• Infinity:
    • INF or INFINITY (ignoring case). For Example: -Inf, InfiNiTy, etc.
  • NaN (Not a Number):
    • NAN or NANsequence (ignoring case) where sequence is a sequence of characters consisting only of alphanumeric characters or the underscore (_).The result is a quiet NaN. For Example: Nan, NaNab1, etc.

Example 3: How wcstof() works with exponents and hexadecimals?

#include <cwchar>
#include <clocale>
#include <iostream>
using namespace std;

int main()
{
	setlocale(LC_ALL, "en_US.UTF-8");

	wchar_t str1[] = L"39.119e+2xx\u0a93";
	wchar_t str2[] = L"0Xf1.23c\u00d8a1";
	wchar_t *end;
	float value;

	value = wcstof(str1,&end);
	wcout << L"Wide String = " << str1 << endl;
	wcout << L"Float value = " << value << endl;
	wcout << L"End String = " << end << endl;
	
	value = wcstof(str2,&end);
	wcout << L"Wide String = " << str2 << endl;
	wcout << L"Float value = " << value << endl;
	wcout << L"End String = " << end << endl;
	
	return 0;
}

When you run the program, the output will be:

Wide String = 39.119e+2xxઓ
Float value = 3911.9
End String = xxઓ
Wide String = 0Xf1.23cØa1
Float value = 241.14
End String = Øa1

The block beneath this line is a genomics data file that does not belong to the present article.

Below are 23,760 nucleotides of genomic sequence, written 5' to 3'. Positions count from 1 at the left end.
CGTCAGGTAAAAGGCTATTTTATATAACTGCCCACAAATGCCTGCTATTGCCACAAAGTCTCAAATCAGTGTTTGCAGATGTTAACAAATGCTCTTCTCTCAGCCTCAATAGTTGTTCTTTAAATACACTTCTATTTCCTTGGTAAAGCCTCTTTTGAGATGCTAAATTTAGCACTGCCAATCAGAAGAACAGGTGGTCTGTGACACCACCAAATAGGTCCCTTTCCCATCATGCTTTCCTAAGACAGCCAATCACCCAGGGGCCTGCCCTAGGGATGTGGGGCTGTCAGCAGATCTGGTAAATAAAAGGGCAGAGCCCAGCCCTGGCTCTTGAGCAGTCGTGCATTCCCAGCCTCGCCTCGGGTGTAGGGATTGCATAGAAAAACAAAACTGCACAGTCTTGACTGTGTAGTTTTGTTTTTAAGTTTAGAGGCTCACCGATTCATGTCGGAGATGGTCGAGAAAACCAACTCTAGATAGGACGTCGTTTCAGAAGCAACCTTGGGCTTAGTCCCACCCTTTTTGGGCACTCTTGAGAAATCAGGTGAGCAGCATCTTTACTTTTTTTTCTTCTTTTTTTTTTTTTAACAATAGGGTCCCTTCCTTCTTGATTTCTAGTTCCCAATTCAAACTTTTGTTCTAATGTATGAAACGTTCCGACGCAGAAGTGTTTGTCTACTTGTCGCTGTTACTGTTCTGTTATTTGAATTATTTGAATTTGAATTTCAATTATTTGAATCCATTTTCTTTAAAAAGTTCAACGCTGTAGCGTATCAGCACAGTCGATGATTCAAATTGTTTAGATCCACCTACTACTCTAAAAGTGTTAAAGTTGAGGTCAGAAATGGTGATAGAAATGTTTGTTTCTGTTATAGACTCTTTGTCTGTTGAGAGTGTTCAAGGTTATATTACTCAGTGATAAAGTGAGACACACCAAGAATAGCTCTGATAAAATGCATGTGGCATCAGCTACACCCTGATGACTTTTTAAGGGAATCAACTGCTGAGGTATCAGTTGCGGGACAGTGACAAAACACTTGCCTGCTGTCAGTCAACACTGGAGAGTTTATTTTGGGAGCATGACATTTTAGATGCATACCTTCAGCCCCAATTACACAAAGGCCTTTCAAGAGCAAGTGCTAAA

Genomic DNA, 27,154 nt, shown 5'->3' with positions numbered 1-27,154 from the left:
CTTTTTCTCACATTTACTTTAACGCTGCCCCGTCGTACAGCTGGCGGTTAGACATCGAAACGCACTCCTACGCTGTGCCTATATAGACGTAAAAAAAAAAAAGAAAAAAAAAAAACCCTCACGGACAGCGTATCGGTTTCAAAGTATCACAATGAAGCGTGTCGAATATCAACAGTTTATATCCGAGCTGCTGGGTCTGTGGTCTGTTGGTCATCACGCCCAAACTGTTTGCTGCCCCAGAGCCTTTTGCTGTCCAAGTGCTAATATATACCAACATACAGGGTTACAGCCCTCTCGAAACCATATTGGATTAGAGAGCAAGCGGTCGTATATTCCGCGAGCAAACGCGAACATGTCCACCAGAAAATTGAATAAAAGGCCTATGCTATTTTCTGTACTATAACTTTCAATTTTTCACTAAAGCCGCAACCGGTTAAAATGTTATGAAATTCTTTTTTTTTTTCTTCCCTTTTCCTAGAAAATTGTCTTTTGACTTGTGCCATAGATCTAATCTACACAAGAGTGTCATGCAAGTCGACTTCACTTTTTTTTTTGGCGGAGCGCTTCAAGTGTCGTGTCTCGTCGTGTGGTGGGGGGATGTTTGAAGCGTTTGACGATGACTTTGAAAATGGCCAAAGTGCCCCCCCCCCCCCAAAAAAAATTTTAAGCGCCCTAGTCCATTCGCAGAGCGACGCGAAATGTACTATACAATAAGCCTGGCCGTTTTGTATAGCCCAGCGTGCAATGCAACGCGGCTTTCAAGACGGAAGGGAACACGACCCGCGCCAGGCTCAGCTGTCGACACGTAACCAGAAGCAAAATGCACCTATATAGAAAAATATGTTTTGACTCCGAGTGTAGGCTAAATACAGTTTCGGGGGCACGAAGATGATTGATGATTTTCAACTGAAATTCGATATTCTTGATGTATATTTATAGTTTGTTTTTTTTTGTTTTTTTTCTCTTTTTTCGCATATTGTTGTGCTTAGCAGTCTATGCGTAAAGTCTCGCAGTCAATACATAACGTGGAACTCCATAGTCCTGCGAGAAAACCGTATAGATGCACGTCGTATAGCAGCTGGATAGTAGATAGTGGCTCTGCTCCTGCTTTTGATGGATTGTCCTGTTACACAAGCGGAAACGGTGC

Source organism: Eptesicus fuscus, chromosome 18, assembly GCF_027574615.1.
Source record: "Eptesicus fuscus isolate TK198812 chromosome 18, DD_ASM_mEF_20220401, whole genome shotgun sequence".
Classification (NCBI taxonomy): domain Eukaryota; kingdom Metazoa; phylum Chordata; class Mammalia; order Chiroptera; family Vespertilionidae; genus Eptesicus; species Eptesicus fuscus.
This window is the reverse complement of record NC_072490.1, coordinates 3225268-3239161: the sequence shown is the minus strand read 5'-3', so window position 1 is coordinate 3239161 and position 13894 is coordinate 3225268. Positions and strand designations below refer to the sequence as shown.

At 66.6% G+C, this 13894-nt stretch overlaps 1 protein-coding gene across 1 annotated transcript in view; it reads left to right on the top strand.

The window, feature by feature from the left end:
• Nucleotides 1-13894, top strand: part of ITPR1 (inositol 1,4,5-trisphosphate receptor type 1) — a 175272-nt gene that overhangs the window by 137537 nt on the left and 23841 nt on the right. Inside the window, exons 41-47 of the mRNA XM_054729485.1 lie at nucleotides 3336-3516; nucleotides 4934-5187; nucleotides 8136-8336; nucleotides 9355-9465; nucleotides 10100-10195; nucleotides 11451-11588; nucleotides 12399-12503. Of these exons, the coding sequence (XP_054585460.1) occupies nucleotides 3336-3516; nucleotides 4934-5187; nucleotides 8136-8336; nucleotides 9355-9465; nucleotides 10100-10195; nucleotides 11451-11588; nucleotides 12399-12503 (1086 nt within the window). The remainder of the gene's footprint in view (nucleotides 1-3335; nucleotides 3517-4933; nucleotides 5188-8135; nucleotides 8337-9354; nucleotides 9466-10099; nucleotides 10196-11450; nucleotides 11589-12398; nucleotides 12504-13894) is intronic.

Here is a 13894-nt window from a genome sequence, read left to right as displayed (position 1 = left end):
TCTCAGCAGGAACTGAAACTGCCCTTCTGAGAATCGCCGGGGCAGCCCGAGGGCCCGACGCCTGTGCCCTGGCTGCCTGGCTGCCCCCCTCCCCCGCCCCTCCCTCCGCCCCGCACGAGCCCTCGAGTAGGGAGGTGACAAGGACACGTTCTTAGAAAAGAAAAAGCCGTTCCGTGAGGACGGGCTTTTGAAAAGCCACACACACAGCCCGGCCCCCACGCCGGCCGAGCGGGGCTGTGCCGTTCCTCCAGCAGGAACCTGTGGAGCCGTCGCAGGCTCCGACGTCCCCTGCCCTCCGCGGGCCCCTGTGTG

Example 4: wcstof cases for INFINITY and NaN

#include <cwchar>
#include <clocale>
#include <iostream>
using namespace std;

int main()
{
	setlocale(LC_ALL, "en_US.UTF-8");
	
	wchar_t str1[] = L"-inFinityx\u03a3y";
	wchar_t str2[] = L"NaN11\u0429";
	wchar_t *end;
	float value;
	
	value = wcstof(str1,&end);
	wcout << L"Wide String = " << str1 << endl;
	wcout << L"Float value = " << value << endl;
	wcout << L"End String = " << end << endl;
	
	value = wcstof(str2,&end);
	wcout << L"Wide String = " << str2 << endl;
	wcout << L"Float value = " << value << endl;
	wcout << L"End String = " << end << endl;
	
	return 0;
}

When you run the program, the output will be:

Wide String = -inFinityxΣy
Float value = -inf
End String = xΣy
Wide String = NaN11Щ
Float value = nan
End String = 11Щ

In general, a valid floating point argument for wcstof() function has the following form:

[whitespace] [- | +] [digits] [.digits] [ {e | E }[- | +]digits]

The wcstof() function ignores all the leading whitespace characters until the primary non-whitespace character is found.

Then, beginning from this character, it takes as many characters as possible that forms a valid floating-point representation and converts them to a floating point value. Whatever is left of the string after the last valid character is stored in the object pointed by str_end.


Example 5: wcstof() function with leading whitespace

#include <cwchar>
#include <clocale>
#include <iostream>
using namespace std;

int main()
{
	setlocale(LC_ALL, "en_US.UTF-8");
	
	wchar_t str[] = L" 21.69\u04f8aa";
	wchar_t *end;
	float value;
	
	value = wcstof(str,&end);
	wcout << L"Wide String = " << str << endl;
	wcout << L"Float value = " << value << endl;
	wcout << L"End String = " << end << endl;
	
	return 0;
}

When you run the program, the output will be:

Wide String = 21.69Ӹaa
Float value = 21.69
End String = Ӹaa